Endless OS is distributed as an immutable OSTree snapshot, with apps added & removed with Flatpak (and podman for power users & developers). Although the snapshot is assembled from Debian packages, it’s not really possible to install additional system packages locally, nor to remove them. Over time, we have tried to remove as many apps out of the immutable OS as possible: Flatpak apps are sandboxed and can be updated at a faster cadence than the OS itself, or removed if not needed.
Evince is one such app built into the OS at present. As a PDF viewer, it handles untrusted input in a complex format with libraries that have historically contained vulnerabilities, so is a good candidate for sandboxing and timely updates. While exploring removing it from the OS in favour of the Flatpak version from Flathub, I learned some things that were non-obvious to me about print preview, and which prevented making this change at the time.
Caveats: the notes below are a simplification, but I believe they are broadly accurate for GNOME on Linux. I’m sure people more familiar with GTK and/or printing already know everything here.
Printing from GTK apps
GTK provides API for applications to print documents. This presents the user with a print dialog, with many knobs to control how your document will be printed. That dialog has a Preview button; when you press it, the dialog vanishes and another one appears, showing a preview of your document. You can press Print on that dialog to print the document, or close it to cancel.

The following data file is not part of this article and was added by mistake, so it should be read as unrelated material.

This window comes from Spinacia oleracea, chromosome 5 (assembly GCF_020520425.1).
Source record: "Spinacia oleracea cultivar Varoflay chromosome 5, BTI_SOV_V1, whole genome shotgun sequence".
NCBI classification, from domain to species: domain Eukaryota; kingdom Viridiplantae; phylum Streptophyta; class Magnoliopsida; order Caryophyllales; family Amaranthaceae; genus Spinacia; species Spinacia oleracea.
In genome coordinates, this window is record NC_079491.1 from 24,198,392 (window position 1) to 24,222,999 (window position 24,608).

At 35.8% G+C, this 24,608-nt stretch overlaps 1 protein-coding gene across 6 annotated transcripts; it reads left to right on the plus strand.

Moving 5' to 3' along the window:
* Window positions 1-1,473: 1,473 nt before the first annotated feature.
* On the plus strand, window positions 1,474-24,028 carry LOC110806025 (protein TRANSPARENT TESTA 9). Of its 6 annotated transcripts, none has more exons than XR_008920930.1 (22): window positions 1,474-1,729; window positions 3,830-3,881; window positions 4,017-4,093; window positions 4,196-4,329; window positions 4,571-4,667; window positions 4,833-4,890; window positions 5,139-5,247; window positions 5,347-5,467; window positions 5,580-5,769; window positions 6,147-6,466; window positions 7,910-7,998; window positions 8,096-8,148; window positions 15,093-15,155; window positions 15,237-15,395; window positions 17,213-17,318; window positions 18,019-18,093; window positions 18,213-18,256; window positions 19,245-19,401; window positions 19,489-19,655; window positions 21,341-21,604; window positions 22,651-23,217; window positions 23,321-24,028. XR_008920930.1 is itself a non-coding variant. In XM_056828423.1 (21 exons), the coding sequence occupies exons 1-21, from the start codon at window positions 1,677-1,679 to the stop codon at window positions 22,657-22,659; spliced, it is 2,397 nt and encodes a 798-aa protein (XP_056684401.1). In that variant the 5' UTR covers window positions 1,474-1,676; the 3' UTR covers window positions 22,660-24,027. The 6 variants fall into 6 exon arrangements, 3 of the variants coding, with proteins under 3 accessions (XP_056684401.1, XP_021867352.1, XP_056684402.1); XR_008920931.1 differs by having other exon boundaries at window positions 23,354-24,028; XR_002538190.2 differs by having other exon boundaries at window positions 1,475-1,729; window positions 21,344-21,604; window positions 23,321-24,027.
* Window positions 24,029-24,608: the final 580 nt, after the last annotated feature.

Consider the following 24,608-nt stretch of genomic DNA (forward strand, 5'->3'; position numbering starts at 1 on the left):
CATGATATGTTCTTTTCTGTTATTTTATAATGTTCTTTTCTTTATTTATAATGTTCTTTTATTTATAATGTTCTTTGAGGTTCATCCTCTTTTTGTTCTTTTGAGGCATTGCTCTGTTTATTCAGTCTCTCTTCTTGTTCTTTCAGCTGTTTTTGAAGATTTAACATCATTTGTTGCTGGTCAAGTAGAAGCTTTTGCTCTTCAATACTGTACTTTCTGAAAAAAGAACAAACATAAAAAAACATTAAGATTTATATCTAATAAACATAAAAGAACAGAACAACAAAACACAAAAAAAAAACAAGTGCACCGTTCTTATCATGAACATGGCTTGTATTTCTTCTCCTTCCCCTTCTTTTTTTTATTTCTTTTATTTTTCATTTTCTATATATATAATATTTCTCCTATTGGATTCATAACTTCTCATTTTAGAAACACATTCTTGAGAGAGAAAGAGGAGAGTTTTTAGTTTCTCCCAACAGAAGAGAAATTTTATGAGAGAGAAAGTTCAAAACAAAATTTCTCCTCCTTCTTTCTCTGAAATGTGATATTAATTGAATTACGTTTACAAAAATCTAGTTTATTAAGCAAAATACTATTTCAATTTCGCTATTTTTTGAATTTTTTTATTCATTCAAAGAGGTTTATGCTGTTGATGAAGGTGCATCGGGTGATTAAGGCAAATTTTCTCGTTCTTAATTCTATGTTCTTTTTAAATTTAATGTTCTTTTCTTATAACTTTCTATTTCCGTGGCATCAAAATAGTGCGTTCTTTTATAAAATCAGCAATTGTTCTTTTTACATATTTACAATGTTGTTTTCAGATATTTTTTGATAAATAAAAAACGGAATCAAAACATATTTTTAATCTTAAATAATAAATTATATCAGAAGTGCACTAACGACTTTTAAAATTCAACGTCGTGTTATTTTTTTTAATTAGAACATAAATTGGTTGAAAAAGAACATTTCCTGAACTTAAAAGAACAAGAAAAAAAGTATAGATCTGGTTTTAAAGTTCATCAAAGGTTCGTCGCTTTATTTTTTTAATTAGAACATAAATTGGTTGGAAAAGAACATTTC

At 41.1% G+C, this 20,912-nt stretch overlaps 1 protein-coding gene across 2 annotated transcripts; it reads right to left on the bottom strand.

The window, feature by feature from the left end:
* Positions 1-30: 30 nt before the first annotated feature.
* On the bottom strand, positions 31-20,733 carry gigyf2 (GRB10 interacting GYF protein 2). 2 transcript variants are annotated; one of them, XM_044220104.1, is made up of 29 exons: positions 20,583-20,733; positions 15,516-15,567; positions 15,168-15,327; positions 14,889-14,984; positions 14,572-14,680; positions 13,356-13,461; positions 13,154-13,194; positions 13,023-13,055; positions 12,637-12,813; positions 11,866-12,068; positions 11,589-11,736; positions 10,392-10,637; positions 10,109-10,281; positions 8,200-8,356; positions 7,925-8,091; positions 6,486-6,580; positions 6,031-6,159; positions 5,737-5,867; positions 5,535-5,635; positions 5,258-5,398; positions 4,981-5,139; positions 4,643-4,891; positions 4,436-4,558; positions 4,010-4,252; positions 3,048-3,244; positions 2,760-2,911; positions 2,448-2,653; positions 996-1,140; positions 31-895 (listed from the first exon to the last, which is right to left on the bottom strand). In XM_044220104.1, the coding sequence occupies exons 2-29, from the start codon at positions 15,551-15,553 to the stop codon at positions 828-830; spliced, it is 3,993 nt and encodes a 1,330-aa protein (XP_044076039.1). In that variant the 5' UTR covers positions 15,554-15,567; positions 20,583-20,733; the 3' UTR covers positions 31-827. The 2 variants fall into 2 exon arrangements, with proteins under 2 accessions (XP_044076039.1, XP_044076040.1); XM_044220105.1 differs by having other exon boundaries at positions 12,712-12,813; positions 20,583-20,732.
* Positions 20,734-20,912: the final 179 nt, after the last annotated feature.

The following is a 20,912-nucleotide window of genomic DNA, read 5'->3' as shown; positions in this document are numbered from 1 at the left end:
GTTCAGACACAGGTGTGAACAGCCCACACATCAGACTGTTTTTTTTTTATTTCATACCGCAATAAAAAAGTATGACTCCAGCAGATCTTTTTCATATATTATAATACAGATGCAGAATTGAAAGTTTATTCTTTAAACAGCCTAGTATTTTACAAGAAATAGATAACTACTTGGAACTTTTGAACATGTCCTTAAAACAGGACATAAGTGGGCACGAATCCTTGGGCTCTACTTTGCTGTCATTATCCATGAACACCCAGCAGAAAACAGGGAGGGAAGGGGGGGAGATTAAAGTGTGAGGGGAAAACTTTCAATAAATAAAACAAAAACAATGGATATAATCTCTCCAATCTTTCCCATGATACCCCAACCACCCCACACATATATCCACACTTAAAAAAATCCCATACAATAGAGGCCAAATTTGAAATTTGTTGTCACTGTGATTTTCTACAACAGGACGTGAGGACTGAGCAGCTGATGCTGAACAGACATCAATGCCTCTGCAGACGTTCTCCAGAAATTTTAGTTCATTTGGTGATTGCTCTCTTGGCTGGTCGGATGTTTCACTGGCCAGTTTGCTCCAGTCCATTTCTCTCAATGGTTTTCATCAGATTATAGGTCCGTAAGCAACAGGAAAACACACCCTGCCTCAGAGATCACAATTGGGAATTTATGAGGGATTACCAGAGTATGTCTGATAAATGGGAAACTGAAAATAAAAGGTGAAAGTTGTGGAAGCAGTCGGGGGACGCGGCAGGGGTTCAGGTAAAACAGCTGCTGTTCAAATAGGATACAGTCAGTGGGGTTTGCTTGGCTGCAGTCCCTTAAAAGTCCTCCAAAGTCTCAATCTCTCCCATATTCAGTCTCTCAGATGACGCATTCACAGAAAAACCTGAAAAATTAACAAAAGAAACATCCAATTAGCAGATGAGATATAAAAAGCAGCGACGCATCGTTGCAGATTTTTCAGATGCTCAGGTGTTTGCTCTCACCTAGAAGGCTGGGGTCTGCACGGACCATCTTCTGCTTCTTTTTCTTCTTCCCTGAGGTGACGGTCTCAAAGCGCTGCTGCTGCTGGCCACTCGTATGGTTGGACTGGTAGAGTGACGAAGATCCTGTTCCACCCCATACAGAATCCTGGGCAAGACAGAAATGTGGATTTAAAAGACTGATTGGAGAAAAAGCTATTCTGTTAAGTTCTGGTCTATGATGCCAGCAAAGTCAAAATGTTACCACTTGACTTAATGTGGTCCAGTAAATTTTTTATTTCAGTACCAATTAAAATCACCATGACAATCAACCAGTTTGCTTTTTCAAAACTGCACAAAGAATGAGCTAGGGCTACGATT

Why does the Preview button close the print dialog and open another one? Why does the preview dialog not have any of the knobs from the print dialog, or a way to return to the print dialog?
The answer lies in the documentation for GtkPrintOperation:
By default GtkPrintOperation uses an external application to do print preview.
The default application is Evince! More specifically, it is the following command:
evince --unlink-tempfile --preview --print-settings %s %f
Cribbing from the manpage:
- Run evince as a previewer.
- If evince is run in preview mode, this will unlink the temporary file created by GTK+.
- --print-settings %s %f
- This sends the full path of the PDF file, f, and the settings of the print dialog, s, to evince.
So when the user chooses to preview the document, GTK asks the application to render the document with the settings from the dialog, generates a PDF, and then invokes Evince to display that PDF. When you press Print in the preview dialog, it is Evince that sends the job to CUPS and thence to the printer.
What if evince is not present on the $PATH? The button is still displayed, but pressing it does nothing and the following is logged to stderr:
sh: 1: exec: evince: not found
There is code in GTK which attempts to handle this case by logging its own warning and then invoking the default PDF viewer on the generated PDF, but it doesn’t work because GLib actually spawns sh, not evince directly, and then returns success because ‘sh’ was successfully launched.
Printing from sandboxed apps